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Gas prices get a winter break

Unrest in Libya and the Ukraine are pushing

Unrest in Libya and the Ukraine are pushing up crude oil prices. This gas was pumped Sept. 27, 2013. Photo Credit: AP

Bad weather, less driving and high inventories of gasoline are combining to give Long Islanders their seasonal winter break in prices at the pump.

Regular gas averaged $3.663 a gallon in Nassau and Suffolk Thursday, AAA said, representing a decline of 5.5 cents from the recent high of $3.718 on Jan. 3 and a decline of 8.9 cents from the average a year earlier of $3.752.

The slow decline in prices is likely to continue, experts say. "My expectation is that gasoline prices, especially on the East Coast, will come off a couple of more cents a gallon," said Andy Lipow, president of Houston consulting company Lipow Oil Associates LLC.

But, he said, prices are likely to begin their seasonal springtime rise next month or in March as warming weather leads to increased driving and, in April, when more-expensive-to-produce summer-grade gasoline is phased in.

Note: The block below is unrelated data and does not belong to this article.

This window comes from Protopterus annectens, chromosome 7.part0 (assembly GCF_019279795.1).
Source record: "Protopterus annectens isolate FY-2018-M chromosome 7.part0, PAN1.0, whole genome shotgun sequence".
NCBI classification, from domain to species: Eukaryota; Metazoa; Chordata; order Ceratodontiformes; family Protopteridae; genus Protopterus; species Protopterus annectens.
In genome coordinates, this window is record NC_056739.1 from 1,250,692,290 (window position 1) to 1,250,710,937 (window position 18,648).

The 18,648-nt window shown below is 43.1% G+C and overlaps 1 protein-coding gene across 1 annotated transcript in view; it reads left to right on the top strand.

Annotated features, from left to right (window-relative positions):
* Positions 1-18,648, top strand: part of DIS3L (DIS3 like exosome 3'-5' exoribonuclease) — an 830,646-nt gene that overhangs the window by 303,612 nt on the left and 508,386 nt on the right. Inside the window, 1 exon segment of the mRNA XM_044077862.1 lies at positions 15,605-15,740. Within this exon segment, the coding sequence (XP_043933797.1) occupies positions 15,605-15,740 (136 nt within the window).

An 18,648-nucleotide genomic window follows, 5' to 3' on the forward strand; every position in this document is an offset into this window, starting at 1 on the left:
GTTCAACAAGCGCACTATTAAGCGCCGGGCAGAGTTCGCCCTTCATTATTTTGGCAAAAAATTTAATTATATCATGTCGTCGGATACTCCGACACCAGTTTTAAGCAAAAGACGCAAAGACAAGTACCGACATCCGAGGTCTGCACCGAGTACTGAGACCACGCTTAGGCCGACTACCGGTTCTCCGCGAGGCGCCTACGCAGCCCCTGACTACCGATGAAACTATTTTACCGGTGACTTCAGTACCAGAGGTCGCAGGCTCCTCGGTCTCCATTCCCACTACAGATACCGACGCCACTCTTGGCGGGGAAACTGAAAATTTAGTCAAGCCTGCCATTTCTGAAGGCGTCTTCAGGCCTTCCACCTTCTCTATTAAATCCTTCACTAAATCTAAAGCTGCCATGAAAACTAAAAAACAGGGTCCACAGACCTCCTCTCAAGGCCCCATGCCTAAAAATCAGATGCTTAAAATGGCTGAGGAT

Cold and snow that discouraged driving in the post-holiday period, combined with strong refinery output, led last week to increases in gasoline inventories, Lipow said. The U.S. Department of Energy reported Wednesday that supplies on the East Coast last week were 17.4 percent higher than a year earlier at 62.8 million barrels, while demand fell by 4 percent to about 8 million barrels a day.

The cold and snowy weather has had the opposite effect on heating oil supplies, however, the department reported. East Coast inventories of the fuel that most Long Islanders use to heat their homes fell by 17 percent last week from a year earlier, to 35.1 million barrels.

Prices for heating oil have risen by 16.2 cents since Nov. 11 on Long Island, according to the state Energy Research and Development Authority, which said the average at full service dealers was $4.161 a gallon on Monday. The Energy Department has forecast a 5 percent decline in heating oil prices this winter from last, but a 3 percent increase in consumption because weather forecasters expect a colder winter than last for the Northeast.

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